Photo: iStock
Photo: iStock

Opinion | The Will. The Witness. And the Will Party

Have a Will party in your 40s and change the Will as you go along if you need to

When you get to the stage that there are more funerals and prayer meetings than birthday parties to attend, you know that you have crossed the line that marks the declivity towards death. At the after-meal at one such prayer meeting in the home of a close relative, the post-lunch groups broke age-wise into huddles. While the generation Z was in one room bent over their devices, each communicating with other gen Zs, the over 70s were in another room, heads close together. We, in-betweens, looked after both before our own huddle. After two decades of work, the extended family has finally accepted the fact that I might know a bit about money and finances. So, I am summoned to the old gang to discuss Wills —“Monika ko bulao," rings the command from the eldest silver. As I wade in, I find the group divided down the middle. One set is vociferous in their pro-Will stand and recommends handwritten Wills over an online standard format. The other group looks suspicious. They fear two things and are over-confident of a third. One, the acceptance of their end of time. Two, the fear of the kids not looking after them once the assets are earmarked. Three, they are confident that their kids will not fight over assets—however big or small—and that a Will is needed only if there is a dispute. “My kids will never fight" is almost a statement of faith about their own parenting skills.

While the first fear is for each person to deal with, the only solution I can offer is to tell them that death does not wait for old age, but can fall on your head with a broken fan or touch your pancreas with madly multiplying cells without a thought for your age. But the second one can be addressed better. The Will is a transfer of asset after you have passed and can be changed at any point. If, after writing the Will, there is an indication that the kids have lowered the care or attention that you think you need, it can be changed. We should not hesitate to have an alternate plan for asset bequeath—an ashram, an NGO or a favourite neighbour or niece, a friend, or a trusted household help. If the relationship with the kids is rotten, then use your assets the way you want rather than be beholden to do the “right" thing. Also, remember that only you need to know the contents of your Will. There’s no need to disclose who gets what beforehand. The third one is possibly the biggest reason for not writing a Will—my kids are not like that. In most cases, the Will is not created to prevent dispute, but to make easy the intergenerational transfer of assets. A valid Will just makes the paperwork easier after you are no longer coughing in the next room shouting out instructions on which drawer your papers are in. Look at the Will as your living presence after you are gone that helps your kids with the paperwork.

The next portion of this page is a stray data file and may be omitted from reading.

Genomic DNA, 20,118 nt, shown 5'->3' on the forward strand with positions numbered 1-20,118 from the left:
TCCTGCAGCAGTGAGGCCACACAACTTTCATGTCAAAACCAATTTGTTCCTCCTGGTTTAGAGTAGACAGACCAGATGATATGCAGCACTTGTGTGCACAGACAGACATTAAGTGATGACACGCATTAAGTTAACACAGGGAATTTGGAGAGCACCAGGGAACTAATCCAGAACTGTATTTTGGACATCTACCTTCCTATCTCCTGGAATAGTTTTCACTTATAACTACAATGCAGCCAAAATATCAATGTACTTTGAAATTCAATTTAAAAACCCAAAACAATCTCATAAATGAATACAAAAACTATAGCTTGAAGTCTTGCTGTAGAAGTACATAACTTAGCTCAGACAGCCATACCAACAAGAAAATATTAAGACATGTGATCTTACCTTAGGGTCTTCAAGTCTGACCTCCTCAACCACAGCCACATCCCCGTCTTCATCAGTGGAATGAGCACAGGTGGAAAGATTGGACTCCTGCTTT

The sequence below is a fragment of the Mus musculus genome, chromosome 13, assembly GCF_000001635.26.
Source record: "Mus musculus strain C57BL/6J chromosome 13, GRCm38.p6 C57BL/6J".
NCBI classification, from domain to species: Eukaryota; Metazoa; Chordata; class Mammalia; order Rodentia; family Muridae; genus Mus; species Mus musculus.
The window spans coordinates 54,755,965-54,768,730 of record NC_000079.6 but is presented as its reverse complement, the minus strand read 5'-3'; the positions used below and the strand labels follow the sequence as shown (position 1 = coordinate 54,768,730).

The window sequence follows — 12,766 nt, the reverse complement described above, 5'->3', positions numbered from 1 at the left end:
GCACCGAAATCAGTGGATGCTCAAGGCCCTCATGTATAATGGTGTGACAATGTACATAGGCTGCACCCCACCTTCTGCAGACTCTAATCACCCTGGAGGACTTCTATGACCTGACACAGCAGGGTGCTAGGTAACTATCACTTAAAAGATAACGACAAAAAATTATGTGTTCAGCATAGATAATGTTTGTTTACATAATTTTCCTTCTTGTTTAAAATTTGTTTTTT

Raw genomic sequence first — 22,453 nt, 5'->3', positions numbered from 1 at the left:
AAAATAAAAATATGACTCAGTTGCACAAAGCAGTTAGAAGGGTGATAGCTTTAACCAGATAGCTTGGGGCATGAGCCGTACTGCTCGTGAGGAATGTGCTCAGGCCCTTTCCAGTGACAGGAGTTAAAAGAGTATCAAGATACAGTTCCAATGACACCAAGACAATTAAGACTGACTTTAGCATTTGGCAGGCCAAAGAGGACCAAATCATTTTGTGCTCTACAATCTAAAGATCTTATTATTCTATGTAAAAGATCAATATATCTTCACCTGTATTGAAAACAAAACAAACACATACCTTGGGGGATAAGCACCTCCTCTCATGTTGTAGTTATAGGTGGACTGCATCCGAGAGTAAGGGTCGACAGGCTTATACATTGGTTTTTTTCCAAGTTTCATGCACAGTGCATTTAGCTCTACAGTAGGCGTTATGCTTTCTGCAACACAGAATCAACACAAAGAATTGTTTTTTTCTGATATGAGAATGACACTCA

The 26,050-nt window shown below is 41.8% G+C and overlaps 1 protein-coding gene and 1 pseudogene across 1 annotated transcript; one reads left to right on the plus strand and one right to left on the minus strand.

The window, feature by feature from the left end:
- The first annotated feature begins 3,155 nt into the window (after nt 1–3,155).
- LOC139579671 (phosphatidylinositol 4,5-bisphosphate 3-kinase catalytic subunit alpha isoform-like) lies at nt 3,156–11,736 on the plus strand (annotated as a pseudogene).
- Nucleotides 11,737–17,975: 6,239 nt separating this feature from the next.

But our attitudes towards the emotionally charged Will issue seem to be changing. Last week I was called to a new kind of party—a Will party. The Will process needs two witnesses to the signature on the Will documents of the creator of the Will. As witnesses, we were treated to lunch and then the Will signing and witnessing. There was good cheer all around and the satisfaction of a job well done. There had been months of work ahead of this Sunday lunch when the assets were enumerated, the sharing between the kids worked out and agreed upon. The papers drawn up and read. Close friends of the inheriting children of the septuagenarian couple were chosen for their younger age and goodwill for the family. A date agreed upon in advance in a well-planned execution of this intergenerational transfer of assets. As witnesses, you do not need to know the contents of the Will. You are just confirming that this document was signed at this time and place in front of you—you are literally just the witness to the document being signed and have nothing to do with the contents.

I am expecting this trend of a Will party to grow as we overcome our hesitation about thinking about our own death and being okay with it. Encourage the family to think about this very dignified way to hand over the baton to the next generation. Or if you’re not happy with them, to whoever you deem fit. Remember, neither the beneficiary nor the witness but only you need to know the contents of your Will

Also, no need to wait for your 70s and 80s, have a Will party in your 40s and change the Will as you go along if you need to. Sometimes, writing a Will also puts a lot of things in their boxes and settles unresolved issues.

Monika Halan is consulting editor at Mint and writes on household finance, policy and regulation

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